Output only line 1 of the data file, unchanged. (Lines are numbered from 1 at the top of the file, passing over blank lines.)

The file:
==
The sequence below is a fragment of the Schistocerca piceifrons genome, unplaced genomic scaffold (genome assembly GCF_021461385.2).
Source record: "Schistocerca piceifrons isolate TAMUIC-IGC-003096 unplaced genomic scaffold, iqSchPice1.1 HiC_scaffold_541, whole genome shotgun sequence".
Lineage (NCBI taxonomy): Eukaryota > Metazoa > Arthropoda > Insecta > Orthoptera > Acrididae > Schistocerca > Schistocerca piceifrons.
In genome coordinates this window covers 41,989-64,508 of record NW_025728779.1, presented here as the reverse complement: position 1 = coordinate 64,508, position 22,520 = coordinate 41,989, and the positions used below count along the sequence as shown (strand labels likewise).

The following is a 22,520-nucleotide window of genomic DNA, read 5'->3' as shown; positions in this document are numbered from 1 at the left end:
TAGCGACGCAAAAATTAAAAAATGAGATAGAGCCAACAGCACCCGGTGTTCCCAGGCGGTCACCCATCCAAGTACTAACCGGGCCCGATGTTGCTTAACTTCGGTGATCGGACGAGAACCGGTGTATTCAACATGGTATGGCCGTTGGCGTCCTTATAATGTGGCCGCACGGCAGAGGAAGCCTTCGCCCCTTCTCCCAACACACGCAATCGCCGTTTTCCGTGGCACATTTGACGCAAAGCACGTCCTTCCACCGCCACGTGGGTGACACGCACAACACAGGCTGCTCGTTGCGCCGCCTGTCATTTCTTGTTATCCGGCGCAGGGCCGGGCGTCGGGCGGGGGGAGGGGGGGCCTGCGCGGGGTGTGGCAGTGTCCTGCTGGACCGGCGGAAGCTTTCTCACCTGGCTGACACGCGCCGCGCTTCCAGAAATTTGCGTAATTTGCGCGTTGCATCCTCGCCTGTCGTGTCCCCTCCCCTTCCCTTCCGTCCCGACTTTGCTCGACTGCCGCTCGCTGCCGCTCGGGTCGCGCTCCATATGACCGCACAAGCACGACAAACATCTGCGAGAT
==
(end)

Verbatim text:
The sequence below is a fragment of the Schistocerca piceifrons genome, unplaced genomic scaffold (genome assembly GCF_021461385.2).